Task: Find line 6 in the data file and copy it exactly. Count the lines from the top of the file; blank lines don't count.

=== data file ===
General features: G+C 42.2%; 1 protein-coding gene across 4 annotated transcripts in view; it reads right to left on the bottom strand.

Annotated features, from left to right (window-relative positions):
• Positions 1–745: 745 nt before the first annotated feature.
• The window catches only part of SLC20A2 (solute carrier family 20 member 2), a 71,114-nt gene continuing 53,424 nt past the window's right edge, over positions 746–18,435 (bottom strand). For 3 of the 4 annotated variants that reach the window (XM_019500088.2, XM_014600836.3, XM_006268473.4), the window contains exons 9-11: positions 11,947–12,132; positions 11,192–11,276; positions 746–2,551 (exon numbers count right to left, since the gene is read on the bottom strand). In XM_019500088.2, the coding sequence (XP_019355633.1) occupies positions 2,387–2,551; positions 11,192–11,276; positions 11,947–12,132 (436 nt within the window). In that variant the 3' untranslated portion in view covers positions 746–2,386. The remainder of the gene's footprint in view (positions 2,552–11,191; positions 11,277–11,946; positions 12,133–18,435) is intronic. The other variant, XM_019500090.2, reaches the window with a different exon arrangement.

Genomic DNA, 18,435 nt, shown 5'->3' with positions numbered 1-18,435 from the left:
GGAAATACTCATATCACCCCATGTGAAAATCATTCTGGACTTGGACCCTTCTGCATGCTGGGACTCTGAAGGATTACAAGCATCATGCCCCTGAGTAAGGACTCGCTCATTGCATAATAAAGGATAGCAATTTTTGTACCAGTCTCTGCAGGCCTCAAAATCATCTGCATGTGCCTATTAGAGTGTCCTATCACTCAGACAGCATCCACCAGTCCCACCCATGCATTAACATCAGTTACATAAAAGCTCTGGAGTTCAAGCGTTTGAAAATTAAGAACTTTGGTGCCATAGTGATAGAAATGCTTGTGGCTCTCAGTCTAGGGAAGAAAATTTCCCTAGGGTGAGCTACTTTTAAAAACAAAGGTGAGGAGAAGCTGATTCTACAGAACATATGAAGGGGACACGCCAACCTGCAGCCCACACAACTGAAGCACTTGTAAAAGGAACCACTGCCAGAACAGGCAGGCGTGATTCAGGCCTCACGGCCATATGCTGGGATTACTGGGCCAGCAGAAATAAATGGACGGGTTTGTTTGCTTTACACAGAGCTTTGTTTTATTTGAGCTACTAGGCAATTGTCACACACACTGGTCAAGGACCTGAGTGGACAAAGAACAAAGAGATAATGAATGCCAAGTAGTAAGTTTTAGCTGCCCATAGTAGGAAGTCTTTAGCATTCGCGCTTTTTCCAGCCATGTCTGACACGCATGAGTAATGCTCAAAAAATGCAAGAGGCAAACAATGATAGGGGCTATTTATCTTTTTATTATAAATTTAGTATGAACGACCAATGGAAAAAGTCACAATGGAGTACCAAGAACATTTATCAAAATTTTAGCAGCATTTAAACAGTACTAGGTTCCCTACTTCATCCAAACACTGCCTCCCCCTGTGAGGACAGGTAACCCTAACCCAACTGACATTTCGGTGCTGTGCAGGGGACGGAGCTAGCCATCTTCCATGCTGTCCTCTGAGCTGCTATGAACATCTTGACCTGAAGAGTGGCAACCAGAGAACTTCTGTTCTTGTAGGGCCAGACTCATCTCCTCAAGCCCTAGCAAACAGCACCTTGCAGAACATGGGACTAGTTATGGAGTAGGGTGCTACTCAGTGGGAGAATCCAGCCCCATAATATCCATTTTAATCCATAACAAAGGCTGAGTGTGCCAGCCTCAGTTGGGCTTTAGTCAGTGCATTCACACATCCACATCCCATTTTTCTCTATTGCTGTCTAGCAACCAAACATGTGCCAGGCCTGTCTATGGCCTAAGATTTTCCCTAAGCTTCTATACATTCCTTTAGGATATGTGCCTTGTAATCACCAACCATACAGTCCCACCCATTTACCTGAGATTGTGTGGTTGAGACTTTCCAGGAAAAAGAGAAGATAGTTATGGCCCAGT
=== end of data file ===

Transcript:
GGAAATACTCATATCACCCCATGTGAAAATCATTCTGGACTTGGACCCTTCTGCATGCTGGGACTCTGAAGGATTACAAGCATCATGCCCCTGAGTAAGGACTCGCTCATTGCATAATAAAGGATAGCAATTTTTGTACCAGTCTCTGCAGGCCTCAAAATCATCTGCATGTGCCTATTAGAGTGTCCTATCACTCAGACAGCATCCACCAGTCCCACCCATGCATTAACATCAGTTACATAAAAGCTCTGGAGTTCAAGCGTTTGAAAATTAAGAACTTTGGTGCCATAGTGATAGAAATGCTTGTGGCTCTCAGTCTAGGGAAGAAAATTTCCCTAGGGTGAGCTACTTTTAAAAACAAAGGTGAGGAGAAGCTGATTCTACAGAACATATGAAGGGGACACGCCAACCTGCAGCCCACACAACTGAAGCACTTGTAAAAGGAACCACTGCCAGAACAGGCAGGCGTGATTCAGGCCTCACGGCCATATGCTGGGATTACTGGGCCAGCAGAAATAAATGGACGGGTTTGTTTGCTTTACACAGAGCTTTGTTTTATTTGAGCTACTAGGCAATTGTCACACACACTGGTCAAGGACCTGAGTGGACAAAGAACAAAGAGATAATGAATGCCAAGTAGTAAGTTTTAGCTGCCCATAGTAGGAAGTCTTTAGCATTCGCGCTTTTTCCAGCCATGTCTGACACGCATGAGTAATGCTCAAAAAATGCAAGAGGCAAACAATGATAGGGGCTATTTATCTTTTTATTATAAATTTAGTATGAACGACCAATGGAAAAAGTCACAATGGAGTACCAAGAACATTTATCAAAATTTTAGCAGCATTTAAACAGTACTAGGTTCCCTACTTCATCCAAACACTGCCTCCCCCTGTGAGGACAGGTAACCCTAACCCAACTGACATTTCGGTGCTGTGCAGGGGACGGAGCTAGCCATCTTCCATGCTGTCCTCTGAGCTGCTATGAACATCTTGACCTGAAGAGTGGCAACCAGAGAACTTCTGTTCTTGTAGGGCCAGACTCATCTCCTCAAGCCCTAGCAAACAGCACCTTGCAGAACATGGGACTAGTTATGGAGTAGGGTGCTACTCAGTGGGAGAATCCAGCCCCATAATATCCATTTTAATCCATAACAAAGGCTGAGTGTGCCAGCCTCAGTTGGGCTTTAGTCAGTGCATTCACACATCCACATCCCATTTTTCTCTATTGCTGTCTAGCAACCAAACATGTGCCAGGCCTGTCTATGGCCTAAGATTTTCCCTAAGCTTCTATACATTCCTTTAGGATATGTGCCTTGTAATCACCAACCATACAGTCCCACCCATTTACCTGAGATTGTGTGGTTGAGACTTTCCAGGAAAAAGAGAAGATAGTTATGGCCCAGT